Wednesday, April 27, 2016

Return to Rome

I am back in the Colosseum, dry this time.
Easter weekend heralded a two-week vacation at NJC; I had the choice between taking some time to myself for the fortnight, or of travelling with the students on one of two compulsory trips. I opted to supervise the affectionately called "Gritaly" trip–a week in Italy followed by a week in Greece. It was a repeat excursion for me. Because I followed this itinerary last year, and wrote extensively about the trip, I have decided to write fewer blog posts this time around, with a focus on those places and experiences that were new to me in 2016. If you are curious about our visit to Rome last year, check out these two entries.
Many of our students at the first stop of our trip–the catacombs of San Callisto
Obviously, the first big difference was the group who were on the trip. There were forty-nine students and five supervisors this time around (Jen, Patti, Adam, Louise and me). Jen's thirteen-year old son, Jacob, also joined us, as did our social media intern, Kezia. Hence, there were 56 of us.
The brick facade of this church belies the wonders inside.
Before our first dinner in Rome, Patti agreed to join me as I visited a church near our hotel which I had not entered last year: the Basilica of Santa Maria degli Angeli e dei Martiri. The plain brick exterior suggests a simple space, but upon entering the Basilica, we were impressed by the size and grandeur of the interior. In fact, this church was erected on the site of the Baths of Diocletian, the largest of the imperial baths. Here was a reminder of Rome's layered history, as first the centre of an Empire and later as the seat of Christianity.
The exterior of the Basilica, looking a lot like a Roman bathhouse

Inside the Basilica
After dinner, we took advantage of beautiful weather to walk with the students to the Colosseum to see it lit up at night. We all enjoyed posing in front of Rome's most iconic structure.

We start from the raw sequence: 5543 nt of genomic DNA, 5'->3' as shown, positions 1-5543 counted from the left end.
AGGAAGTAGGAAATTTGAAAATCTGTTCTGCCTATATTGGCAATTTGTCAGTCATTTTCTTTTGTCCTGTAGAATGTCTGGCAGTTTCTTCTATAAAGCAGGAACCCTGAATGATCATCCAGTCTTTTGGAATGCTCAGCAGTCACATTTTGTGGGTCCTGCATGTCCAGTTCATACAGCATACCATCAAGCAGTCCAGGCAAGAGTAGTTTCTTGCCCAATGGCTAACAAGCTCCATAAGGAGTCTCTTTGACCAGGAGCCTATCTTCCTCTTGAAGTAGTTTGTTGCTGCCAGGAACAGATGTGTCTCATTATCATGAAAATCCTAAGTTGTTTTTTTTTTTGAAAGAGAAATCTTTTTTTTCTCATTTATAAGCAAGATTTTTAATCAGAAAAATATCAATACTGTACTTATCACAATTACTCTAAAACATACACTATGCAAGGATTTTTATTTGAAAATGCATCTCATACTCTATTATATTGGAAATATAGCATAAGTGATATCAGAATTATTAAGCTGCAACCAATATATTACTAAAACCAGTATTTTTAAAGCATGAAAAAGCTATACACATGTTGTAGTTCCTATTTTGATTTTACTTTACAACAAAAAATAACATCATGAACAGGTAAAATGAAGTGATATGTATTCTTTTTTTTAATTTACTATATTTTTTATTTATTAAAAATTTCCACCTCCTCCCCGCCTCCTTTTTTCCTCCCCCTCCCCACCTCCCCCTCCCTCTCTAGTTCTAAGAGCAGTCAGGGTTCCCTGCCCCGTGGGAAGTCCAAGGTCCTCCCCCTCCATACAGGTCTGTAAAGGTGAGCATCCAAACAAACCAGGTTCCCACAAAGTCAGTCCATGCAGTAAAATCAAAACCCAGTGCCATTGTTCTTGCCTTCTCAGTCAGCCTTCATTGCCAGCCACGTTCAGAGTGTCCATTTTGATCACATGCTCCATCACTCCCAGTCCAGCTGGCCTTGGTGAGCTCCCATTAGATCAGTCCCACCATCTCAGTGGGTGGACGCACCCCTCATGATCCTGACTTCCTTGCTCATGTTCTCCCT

Alex, Ellis, Charlotte and Emma
On our second day, we followed our guides on a walking tour though the city.  I expected to retrace the same route as last year, and for the most part, we did, but there were a few twists this time around. Notably, we found the Spanish steps under renovation, while the Trevi fountain was (finally) fully restored. We may all hate seeing scaffolding on important sites but when the restoration is complete, the effect is spectacular.
A glass wall separates Adam from the Spanish Steps
The gorgeous Trevi Fountain, fully restored.
After the tour, the students dismissed, we sought out new places to visit. Patti, Louise, Adam, Kezia, Jen and her son, Jacob, and I headed first to the Castel Sant'Angelo, another site with important Roman and Christian associations. Built as a tomb for the Emperor Hadrian, it was later used as a prison for the Vatican. The bridge that leads to it, the Ponte Sant'Angelo, is particularly lovely, adorned as it is with marble statues of angels. It is very old as well, dating back to 134 AD.
In front of Castel Sant'Angelo

A view of the bridge
From there, we decided to follow the Tiber River toward the Trastevere district. Travel writer Rick Steves had recommended this neighbourhood, and so I was keen to see it. Louise also was eager to return to this, her favourite part of Rome.
Piazza di Santa Maria

Fountain in the square
We spent the majority of our time in the centre of the area, the Piazza di Santa Maria, where we enjoyed some gelato and explored the 12th Century church, the Basilica di Santa Maria. I was greatly impressed with the mosaics on its walls, reminiscent of Eastern European iconography.
The modest exterior of the Basilica. 

Mosaics inside the Basilica
Street market in Trastevere